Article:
Most of the grain losses from combine operation can be prevented if the grain is ripe enough when it is cut and if the machine is correctly adjusted. The machine should be adjusted for each field that is cut and adjusted several times each day for changing weather conditions. Good operation of the combine is difficult where there is a large proportion of weeds in the crop, but correct adjustment reduces the trouble. Grain loss may be at the following places: the grain platform (reel or cutter bar), the cylinder, the straw rack, and the cleaning shoe.
Every thresherman purchasing a new machine wants to do just a little better work than his neighbor. It is therefore important that he should operate his machine properly in every particular. He should make every adjustment necessary to do good work. The cylinder should be run at the proper speed and the concaves adjusted to meet the existing conditions and kind of grain, so that all the heads will be threshed clean of every kernel. The more perfect the threshing, at the cylinder, the nearer the approach to perfect separation.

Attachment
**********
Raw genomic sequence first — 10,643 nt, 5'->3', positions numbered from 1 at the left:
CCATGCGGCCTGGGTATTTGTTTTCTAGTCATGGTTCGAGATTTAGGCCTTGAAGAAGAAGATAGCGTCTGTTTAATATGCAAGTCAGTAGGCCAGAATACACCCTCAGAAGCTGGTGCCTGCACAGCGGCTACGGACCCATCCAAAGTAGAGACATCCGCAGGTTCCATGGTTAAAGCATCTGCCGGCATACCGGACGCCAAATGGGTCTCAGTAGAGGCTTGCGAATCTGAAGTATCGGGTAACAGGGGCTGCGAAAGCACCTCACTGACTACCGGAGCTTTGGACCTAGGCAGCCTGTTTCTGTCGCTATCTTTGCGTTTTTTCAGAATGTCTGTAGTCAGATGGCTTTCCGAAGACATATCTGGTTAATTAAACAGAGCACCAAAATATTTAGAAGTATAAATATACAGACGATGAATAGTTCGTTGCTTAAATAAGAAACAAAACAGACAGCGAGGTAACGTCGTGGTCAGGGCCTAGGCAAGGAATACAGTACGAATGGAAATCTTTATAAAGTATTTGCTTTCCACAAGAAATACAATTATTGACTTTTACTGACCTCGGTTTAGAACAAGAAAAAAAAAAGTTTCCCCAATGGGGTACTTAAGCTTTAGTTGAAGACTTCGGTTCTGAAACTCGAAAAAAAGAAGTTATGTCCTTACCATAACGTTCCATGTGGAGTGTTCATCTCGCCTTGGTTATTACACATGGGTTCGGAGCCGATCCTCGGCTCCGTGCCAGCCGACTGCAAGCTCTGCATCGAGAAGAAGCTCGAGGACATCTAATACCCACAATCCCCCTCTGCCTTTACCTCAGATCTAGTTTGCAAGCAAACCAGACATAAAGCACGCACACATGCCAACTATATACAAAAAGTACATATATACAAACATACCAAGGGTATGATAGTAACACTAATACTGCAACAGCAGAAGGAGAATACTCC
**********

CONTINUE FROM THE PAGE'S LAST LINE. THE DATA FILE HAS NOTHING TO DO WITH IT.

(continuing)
It is only natural for the owner of a new combine to want to try his machine as early as possible. This results in most new combines being started in the field before the crop is ready for combining. As soon as a binder is seen in the neighbor’s field, the urge to start becomes uncontrollable. When grain is ready for binding, it is not ready for straight combining.
Grain growers were quick to appreciate the many outstanding features of the John Deere No. 5 Combine – quick to see in it the answer to a demand for a light-draft, long-lived, grain-saving combine. All through the last combining season, they were enthusiastically asking friends, “Have you see the new John Deere No. 5?”